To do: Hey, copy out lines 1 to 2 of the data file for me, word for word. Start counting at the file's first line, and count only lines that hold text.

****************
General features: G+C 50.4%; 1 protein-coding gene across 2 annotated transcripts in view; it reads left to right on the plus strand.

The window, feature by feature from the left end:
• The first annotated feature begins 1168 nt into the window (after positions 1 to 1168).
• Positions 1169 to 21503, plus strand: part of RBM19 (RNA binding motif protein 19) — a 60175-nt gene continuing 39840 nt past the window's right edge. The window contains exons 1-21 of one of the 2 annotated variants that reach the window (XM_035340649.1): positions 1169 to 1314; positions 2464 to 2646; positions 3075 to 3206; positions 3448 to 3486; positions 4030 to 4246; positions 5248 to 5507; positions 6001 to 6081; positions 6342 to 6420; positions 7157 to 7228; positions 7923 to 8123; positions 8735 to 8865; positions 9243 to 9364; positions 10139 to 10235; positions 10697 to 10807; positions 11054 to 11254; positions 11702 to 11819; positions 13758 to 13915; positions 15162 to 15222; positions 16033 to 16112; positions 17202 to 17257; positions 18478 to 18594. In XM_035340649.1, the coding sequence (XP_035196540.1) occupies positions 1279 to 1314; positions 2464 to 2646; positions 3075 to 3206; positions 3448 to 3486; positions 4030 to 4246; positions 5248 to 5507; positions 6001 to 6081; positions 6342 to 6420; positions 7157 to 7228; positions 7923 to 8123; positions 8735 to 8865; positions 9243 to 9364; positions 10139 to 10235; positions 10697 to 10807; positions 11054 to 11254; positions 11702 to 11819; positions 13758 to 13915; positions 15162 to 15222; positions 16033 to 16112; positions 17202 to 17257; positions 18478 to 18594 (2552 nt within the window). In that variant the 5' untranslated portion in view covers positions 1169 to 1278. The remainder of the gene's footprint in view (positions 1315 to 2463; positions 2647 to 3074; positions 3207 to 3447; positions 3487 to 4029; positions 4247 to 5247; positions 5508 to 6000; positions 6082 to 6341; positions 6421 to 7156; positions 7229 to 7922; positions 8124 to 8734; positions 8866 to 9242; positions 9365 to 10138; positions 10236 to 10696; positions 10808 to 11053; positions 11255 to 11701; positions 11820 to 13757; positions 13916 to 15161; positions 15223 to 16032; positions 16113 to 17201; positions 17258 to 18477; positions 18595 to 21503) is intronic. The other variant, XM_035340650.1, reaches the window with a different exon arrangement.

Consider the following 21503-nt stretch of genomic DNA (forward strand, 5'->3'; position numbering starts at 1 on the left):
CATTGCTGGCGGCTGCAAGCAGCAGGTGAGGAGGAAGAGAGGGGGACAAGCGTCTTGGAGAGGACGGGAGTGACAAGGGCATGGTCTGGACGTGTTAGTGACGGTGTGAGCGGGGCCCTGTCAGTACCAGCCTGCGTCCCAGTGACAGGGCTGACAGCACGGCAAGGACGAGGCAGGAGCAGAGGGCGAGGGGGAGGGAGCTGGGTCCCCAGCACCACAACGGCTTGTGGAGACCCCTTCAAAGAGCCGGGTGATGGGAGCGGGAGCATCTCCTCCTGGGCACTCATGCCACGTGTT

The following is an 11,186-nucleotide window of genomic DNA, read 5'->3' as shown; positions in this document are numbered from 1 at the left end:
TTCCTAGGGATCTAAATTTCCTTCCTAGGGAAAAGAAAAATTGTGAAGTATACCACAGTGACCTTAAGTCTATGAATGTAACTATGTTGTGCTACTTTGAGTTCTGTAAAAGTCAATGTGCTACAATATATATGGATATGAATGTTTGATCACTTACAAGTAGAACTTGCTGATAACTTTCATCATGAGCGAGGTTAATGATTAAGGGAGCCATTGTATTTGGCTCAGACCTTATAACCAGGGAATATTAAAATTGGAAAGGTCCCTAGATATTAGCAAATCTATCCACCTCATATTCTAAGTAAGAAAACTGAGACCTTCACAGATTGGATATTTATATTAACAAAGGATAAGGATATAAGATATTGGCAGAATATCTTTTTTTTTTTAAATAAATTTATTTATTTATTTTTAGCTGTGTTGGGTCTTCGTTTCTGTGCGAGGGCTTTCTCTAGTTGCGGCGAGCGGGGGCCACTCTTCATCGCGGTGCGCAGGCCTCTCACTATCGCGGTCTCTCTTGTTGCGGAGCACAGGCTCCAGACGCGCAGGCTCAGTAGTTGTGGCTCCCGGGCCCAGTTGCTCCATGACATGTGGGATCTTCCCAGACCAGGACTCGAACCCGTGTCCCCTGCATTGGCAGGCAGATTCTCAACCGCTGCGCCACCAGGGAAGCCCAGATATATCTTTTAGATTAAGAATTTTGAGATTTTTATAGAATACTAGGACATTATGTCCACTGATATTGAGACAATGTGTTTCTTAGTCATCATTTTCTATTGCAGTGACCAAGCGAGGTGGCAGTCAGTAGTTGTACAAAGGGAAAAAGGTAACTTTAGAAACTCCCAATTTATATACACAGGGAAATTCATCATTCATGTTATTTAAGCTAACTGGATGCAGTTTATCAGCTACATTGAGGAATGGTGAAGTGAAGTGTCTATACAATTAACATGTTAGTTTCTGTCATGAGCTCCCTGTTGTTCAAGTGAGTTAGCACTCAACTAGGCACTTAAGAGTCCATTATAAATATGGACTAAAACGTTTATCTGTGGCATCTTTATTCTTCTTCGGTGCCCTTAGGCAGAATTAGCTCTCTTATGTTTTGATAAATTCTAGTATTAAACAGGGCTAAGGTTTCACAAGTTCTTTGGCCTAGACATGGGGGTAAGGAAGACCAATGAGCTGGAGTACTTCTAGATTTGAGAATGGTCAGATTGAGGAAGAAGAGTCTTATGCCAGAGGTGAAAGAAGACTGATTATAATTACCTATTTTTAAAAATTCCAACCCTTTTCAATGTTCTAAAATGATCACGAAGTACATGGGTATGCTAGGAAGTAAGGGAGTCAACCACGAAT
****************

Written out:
General features: G+C 50.4%; 1 protein-coding gene across 2 annotated transcripts in view; it reads left to right on the plus strand.

The window, feature by feature from the left end: